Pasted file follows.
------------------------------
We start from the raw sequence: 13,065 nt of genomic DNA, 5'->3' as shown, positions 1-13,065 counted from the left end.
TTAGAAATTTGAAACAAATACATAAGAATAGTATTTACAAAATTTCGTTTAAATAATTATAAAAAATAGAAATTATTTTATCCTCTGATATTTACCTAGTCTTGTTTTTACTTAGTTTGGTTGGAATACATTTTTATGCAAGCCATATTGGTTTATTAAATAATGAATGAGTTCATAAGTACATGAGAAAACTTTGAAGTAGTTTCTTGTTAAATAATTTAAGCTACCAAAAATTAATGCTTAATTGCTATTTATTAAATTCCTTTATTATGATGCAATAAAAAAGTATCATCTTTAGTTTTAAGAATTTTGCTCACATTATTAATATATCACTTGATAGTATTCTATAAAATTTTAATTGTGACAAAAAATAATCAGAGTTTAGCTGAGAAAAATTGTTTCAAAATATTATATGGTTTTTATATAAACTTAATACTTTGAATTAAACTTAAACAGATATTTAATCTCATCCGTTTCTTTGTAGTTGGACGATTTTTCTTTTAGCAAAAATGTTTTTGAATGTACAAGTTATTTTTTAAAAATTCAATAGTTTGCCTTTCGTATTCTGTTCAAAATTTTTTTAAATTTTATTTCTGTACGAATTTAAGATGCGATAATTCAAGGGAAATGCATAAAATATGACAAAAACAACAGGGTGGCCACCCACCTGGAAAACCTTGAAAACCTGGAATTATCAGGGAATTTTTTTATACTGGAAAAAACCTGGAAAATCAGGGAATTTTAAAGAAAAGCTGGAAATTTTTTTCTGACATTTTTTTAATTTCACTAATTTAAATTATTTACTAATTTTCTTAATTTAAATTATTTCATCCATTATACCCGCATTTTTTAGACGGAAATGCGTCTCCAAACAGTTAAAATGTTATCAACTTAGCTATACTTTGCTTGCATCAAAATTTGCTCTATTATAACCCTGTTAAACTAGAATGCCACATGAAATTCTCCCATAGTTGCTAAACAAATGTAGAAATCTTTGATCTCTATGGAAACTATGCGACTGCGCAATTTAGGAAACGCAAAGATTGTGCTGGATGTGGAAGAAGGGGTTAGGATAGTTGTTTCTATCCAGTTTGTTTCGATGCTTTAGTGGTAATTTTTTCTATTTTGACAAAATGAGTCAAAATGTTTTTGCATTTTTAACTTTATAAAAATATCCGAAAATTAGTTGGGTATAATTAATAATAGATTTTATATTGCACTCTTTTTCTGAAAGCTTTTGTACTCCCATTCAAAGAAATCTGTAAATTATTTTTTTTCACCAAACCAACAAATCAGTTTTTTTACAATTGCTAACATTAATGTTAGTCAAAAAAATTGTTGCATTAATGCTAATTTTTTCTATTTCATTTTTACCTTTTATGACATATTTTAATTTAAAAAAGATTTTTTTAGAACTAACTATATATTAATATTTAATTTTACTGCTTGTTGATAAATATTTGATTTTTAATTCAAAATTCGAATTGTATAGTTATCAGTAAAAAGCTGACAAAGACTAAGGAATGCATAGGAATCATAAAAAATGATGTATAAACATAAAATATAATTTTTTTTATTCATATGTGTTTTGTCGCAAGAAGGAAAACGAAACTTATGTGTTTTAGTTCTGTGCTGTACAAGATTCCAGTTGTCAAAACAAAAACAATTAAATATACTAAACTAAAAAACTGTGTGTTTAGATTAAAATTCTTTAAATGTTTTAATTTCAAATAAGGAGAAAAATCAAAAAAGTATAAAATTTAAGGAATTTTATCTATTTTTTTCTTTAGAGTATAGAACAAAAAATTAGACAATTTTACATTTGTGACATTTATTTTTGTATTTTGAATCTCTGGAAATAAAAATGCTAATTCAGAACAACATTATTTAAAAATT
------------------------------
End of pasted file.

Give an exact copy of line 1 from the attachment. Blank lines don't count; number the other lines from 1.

We start from the raw sequence: 13,065 nt of genomic DNA, 5'->3' as shown, positions 1-13,065 counted from the left end.